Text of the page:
In November 2003, Canada and Ontario signed the joint federal-provincial Strategic Highway Infrastructure Program (SHIP) agreement. Through SHIP, both levels of government are to share equally in the costs of designated projects located on the National Highway System.


The ministry followed through on its Service Improvement Strategy to bring about enhancements in marine and bus services.

The Owen Sound Transportation Company Limited entered its second year as a separate operational enterprise agency and continues to enhance the services of the M.S. Chi-Cheemaun in support of tourism in northern Ontario.

The government declined CN Rail’s proposal to purchase ONTC rail assets. It continued to provide the necessary financial support while it worked with the ONTC board to achieve service improvements and operational efficiencies.


Forty-seven northern projects representing an estimated $88 million in capital costs were approved under Option 1 of the Ontario Small Town and Rural Development (OSTAR) Infrastructure program. An additional 20 northern projects, with an estimated total approved capital cost of over $90 million, were approved under Option 2, which allows communities to address health and safety issues.

Funding was approved for 99 northern projects, representing a commitment of more than $27 million, under the government’s $300 million Sports, Culture and Tourism Partnerships (SCTP) initiative.


Ontario’s exploration spending in 2003 was approximately $219 million.

The ministry introduced enhanced geoscience and mining lands products, and initiated movement toward a stronger mining cluster in Ontario. In November 2003, the government created the Ontario Mineral Industry Cluster Council.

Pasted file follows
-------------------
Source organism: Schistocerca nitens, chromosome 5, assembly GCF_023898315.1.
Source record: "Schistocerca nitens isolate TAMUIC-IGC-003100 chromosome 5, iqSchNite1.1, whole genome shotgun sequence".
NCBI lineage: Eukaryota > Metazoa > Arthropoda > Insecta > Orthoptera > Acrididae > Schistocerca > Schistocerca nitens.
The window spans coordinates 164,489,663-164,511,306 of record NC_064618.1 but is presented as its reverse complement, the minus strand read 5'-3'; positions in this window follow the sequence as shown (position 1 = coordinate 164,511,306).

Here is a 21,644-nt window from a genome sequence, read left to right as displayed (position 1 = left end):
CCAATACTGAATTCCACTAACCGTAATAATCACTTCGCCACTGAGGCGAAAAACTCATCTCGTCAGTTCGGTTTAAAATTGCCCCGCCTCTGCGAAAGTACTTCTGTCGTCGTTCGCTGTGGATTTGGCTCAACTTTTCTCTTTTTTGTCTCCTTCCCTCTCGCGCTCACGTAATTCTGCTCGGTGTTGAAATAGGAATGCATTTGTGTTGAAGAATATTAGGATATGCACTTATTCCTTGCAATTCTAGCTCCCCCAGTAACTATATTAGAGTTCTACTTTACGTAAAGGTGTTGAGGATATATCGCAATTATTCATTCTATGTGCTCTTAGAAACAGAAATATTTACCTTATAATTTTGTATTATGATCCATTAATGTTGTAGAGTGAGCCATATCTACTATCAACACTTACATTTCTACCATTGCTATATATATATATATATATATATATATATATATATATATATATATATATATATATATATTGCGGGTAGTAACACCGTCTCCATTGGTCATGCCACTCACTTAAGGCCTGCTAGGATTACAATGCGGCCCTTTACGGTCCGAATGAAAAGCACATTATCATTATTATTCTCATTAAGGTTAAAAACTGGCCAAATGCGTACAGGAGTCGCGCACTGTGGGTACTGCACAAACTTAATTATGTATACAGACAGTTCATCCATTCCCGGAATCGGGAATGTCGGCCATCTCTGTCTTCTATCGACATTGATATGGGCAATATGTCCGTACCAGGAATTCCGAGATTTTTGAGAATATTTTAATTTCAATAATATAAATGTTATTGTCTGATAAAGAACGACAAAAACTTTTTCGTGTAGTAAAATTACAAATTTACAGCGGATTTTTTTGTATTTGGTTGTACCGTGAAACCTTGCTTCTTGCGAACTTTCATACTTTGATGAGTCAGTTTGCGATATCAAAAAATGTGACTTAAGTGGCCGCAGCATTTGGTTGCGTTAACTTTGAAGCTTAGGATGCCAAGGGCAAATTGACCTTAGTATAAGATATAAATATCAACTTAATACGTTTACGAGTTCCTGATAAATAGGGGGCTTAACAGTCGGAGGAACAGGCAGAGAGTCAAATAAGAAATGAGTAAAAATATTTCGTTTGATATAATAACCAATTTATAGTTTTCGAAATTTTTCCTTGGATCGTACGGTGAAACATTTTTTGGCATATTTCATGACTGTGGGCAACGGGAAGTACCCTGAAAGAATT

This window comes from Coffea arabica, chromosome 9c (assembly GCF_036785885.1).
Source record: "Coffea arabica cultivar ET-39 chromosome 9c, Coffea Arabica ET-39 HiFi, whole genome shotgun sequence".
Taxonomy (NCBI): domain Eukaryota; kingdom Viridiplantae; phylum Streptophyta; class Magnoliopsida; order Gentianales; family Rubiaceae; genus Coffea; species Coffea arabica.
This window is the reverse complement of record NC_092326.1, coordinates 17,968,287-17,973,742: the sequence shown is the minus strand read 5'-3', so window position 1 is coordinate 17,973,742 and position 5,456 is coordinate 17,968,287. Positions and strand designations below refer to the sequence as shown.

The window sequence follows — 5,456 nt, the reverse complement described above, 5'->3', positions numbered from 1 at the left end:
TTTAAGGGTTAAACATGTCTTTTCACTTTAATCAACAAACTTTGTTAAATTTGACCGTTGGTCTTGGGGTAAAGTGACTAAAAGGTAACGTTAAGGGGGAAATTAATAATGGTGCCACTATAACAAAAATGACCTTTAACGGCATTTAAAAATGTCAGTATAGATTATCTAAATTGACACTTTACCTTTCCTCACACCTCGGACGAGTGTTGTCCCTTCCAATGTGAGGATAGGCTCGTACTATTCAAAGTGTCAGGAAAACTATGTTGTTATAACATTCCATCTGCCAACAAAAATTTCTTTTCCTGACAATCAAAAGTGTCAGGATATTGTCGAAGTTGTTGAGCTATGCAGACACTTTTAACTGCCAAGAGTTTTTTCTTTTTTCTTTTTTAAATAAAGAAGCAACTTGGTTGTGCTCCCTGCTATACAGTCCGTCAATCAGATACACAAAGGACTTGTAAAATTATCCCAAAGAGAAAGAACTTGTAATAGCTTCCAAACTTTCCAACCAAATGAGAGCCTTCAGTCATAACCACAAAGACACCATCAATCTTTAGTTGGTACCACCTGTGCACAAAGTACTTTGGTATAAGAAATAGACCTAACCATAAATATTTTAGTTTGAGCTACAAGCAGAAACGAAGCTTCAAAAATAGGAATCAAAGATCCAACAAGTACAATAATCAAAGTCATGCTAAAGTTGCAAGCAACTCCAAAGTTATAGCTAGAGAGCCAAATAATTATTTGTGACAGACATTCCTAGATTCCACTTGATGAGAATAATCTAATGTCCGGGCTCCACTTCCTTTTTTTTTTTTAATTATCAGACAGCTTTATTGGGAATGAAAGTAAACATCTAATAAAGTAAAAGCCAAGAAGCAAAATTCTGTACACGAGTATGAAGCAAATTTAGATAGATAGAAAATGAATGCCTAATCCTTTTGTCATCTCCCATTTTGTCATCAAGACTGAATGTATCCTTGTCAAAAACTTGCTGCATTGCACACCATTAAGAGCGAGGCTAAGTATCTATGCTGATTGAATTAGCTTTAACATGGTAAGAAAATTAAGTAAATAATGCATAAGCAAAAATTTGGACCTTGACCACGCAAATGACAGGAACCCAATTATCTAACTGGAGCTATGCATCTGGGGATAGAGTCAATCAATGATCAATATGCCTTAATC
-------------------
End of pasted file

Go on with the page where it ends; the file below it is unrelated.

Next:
The ministry also continued its program of mine site cleanup and rehabilitation through the Abandoned Mines Rehabilitation Program.

 Ministry Expenditures ($ Million)
Staff Stregnth (as of Mar 31, 2004)493.6


A new Far North Assistance Program was introduced under the NOHFC. Investments totaling $103 million continued to focus on northern development opportunities in infrastructure, telecommunications, tourism, strategic partnerships and community foundations.


More than $262 million was invested through the Northern Highways Program including work on four-laning Highway 69 south of Parry Sound, opening a four-km section of Highway 69 south of Parry Sound, and on Highway 11, opening the eight-km Trout Creek Bypass and a 13-km section between Melissa and Emsdale.


The ministry continued to implement the Service Improvement Strategy by initiating a two-phase strategy that involved exploring divestiture options for ONTelcom, reorganizing marine operations and enhancing motor coach and train services.

In April 2002, the Owen Sound Transportation Company Limited (OSTC), formerly a wholly owned ONTC subsidiary, became a separate operational enterprise agency.


Ministry staff consulted with 75 communities on the government's Ontario Small Town and Rural (OSTAR) Development, assisted 151 communities and organizations under the Sports, Culture and Tourism Partnerships (SCTP) and helped Sudbury ($15 million) and Thunder Bay ($11 million) develop successful Millennium Partnership proposals.


Ontario’s exploration spending in 2002 was approximately $139 million. Key initiatives included completion of the Operation Treasure Hunt geoscience mapping project, a $3.5 million NOHFC investment in a geoscience mapping project in the Lake Nipigon region and new projects under the Ontario Mineral Exploration Technologies Program.

 Ministry Expenditures ($ Million)
Staff Stregnth (as of Mar 31, 2003)487.3